If the above solutions didn’t work for you, you and your cat will need to visit your vet for medical attention as they may not feel well.

What if you still want a cat without being clinging?

Who in their right mind will back down from having a lovely creature? If you are considering adopting a kitten but don’t want to deal with being too clingy, we have the perfect alternative for you.

This is none other than the Perfect Petzzz, a lifelike pet that can provide the same comfort and companionship as live animals. It offers a true pet ownership experience without the hassle and expense of vet bills.

Perfect Petzzz will never bother you or close with velcro as it will sleep peacefully on its soft bed and make a sweet snore. They will be content with any amount of attention and affection you show them.

You don’t need to adopt another cat to give them company because you know that a plus one will cost you a lot. Plus, you can still get on with your daily life as they will never be demanding or needy.

Each Perfect Petzzz set includes a new plush bed, pendant collar, brush and adoption certificate. It can be purchased through our site, Walmart and Amazon. For any other questions, please contact us here.

Many cats like their independence. Unlike dogs, these distant furry ones are praised for low maintenance and self-care. In addition to meals, cats bathe, use the litter box, and do almost everything else without the help of humans. It’s hard to imagine such proud felines acting clingy, which is why a suddenly clingy kitty can raise some suspicion.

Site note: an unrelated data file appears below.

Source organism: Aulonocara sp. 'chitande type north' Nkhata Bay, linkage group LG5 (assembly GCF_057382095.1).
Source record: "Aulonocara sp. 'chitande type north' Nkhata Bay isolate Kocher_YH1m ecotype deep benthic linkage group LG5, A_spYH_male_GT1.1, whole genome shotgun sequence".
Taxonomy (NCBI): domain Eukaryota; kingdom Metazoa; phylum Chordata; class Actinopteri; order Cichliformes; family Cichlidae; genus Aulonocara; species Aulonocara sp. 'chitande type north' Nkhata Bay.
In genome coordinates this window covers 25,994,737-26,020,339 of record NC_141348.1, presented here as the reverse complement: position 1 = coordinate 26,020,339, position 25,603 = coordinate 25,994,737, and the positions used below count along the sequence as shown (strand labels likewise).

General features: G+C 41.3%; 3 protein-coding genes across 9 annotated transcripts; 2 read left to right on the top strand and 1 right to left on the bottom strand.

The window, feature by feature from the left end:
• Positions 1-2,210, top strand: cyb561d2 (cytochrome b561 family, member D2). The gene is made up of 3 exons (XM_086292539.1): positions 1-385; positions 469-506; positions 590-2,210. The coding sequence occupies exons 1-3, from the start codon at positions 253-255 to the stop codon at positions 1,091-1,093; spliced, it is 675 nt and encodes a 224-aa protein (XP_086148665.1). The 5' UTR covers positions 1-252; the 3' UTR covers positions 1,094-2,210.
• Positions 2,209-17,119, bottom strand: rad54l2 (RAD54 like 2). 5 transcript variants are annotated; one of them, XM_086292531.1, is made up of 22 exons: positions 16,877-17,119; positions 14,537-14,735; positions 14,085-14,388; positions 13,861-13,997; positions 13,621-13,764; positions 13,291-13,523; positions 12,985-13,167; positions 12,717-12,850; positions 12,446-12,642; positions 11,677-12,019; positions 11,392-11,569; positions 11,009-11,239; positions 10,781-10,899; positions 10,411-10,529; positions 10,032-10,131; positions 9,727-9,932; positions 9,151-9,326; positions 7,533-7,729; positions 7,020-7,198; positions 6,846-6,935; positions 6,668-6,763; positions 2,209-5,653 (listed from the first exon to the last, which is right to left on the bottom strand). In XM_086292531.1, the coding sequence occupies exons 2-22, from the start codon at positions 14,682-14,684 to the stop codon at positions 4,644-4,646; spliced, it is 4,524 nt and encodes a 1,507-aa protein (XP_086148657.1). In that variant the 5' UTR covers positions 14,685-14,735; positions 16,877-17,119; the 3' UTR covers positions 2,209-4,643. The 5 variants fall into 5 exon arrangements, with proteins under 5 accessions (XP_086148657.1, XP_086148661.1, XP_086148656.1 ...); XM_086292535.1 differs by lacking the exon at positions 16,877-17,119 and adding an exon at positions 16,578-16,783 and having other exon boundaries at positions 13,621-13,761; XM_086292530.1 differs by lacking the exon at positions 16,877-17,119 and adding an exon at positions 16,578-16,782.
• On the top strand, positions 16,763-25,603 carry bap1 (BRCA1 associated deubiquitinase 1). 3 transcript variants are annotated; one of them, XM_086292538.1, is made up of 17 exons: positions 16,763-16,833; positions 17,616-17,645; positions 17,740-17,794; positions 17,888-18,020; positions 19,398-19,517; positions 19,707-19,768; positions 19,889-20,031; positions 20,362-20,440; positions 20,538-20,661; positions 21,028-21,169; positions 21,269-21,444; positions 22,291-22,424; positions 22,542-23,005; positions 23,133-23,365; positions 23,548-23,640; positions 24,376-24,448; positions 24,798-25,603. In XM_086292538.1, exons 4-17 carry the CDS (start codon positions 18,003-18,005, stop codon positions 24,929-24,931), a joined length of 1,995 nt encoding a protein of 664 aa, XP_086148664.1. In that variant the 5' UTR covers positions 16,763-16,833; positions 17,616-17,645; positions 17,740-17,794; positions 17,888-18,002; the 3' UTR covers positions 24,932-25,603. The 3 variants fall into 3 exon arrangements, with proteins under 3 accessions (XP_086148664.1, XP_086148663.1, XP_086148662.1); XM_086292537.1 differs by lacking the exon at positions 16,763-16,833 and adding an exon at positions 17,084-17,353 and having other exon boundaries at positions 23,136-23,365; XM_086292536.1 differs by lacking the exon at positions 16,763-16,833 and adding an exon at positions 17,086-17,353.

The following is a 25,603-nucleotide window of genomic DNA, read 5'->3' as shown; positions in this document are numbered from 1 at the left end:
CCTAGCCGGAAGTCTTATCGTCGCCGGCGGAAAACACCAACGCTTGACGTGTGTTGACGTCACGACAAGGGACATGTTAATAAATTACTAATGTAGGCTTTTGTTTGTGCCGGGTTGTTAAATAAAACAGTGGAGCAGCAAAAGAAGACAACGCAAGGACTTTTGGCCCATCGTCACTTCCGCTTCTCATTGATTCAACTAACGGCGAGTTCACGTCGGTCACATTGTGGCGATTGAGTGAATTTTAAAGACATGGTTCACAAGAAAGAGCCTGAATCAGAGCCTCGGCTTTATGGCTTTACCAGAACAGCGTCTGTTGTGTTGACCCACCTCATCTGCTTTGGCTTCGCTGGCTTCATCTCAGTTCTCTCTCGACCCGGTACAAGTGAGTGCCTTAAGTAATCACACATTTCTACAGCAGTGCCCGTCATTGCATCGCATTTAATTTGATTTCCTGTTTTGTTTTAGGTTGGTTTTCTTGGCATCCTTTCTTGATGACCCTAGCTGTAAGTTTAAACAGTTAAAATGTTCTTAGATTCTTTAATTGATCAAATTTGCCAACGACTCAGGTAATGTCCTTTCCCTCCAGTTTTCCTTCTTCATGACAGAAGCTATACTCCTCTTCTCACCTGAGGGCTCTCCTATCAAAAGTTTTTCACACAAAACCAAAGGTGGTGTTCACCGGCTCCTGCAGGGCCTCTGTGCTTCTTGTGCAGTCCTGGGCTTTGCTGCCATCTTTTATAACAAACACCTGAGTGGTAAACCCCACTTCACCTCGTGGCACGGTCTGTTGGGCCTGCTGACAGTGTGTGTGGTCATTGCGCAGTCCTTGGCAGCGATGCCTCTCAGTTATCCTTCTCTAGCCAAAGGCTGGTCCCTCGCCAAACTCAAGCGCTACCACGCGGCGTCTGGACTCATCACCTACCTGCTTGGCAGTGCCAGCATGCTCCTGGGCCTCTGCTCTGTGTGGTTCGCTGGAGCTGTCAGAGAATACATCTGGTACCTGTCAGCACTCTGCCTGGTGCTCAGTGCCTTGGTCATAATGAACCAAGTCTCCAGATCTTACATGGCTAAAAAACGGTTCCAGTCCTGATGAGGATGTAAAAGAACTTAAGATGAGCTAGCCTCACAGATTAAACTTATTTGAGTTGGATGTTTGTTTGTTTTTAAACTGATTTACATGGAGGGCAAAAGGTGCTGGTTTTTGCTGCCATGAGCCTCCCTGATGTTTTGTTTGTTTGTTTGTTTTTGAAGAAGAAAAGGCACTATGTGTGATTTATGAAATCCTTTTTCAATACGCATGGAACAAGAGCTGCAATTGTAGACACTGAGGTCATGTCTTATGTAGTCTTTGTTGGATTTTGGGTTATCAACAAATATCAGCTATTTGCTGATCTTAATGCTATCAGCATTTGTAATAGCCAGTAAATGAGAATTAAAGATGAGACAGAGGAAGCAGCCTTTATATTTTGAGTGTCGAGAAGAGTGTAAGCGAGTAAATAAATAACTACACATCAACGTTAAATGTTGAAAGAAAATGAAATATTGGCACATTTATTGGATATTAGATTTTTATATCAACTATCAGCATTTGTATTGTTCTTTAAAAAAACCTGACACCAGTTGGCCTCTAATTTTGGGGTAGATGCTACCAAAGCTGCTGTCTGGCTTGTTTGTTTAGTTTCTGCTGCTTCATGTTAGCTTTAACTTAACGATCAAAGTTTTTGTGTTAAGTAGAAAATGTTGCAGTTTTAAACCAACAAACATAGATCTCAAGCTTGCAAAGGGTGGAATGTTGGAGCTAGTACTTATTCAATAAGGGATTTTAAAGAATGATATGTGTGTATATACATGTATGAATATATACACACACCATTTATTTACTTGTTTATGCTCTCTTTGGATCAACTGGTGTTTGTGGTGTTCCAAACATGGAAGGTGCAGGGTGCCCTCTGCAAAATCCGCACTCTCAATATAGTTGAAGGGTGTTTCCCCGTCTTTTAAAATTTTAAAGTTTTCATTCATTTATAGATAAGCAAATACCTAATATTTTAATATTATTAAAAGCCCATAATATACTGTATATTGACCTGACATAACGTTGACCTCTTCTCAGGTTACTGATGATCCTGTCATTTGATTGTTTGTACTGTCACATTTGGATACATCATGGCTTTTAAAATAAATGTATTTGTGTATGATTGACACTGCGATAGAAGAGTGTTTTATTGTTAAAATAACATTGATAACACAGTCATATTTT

If your cat suddenly starts acting clingier than usual, you may be tempted to dismiss the behavior as bizarre and not think about it. However, drastic changes in behavior one way or the other are not only strange—they’re usually cause for concern.

While a visit to the vet is necessary to make sure your furry friend is okay, here are some common reasons why your independent cat suddenly steps on you.

Chronic health problems

Cats are inherently independent, and this behavior is usually related to their health and well-being. Our feline friends will do their best to hide their pain and deal with the problem on their own. That’s why pet parents need to pay such close attention to detect an infected wound or a sore paw.

But while many cats hide when they are feeling sick or injured, others may do the opposite. Becoming clingy might be their way of asking for help because they’re dealing with a serious health concern.

If your cat won’t stop following you around and is experiencing additional issues like weight loss, inappetence or anxiety, it’s a clear sign that something is wrong. It’s possible that your furry friend isn’t sure how to solve their problem, so they’re seeking comfort from you, their beloved owner. If anything, attachment is a sign that they trust you in time of need!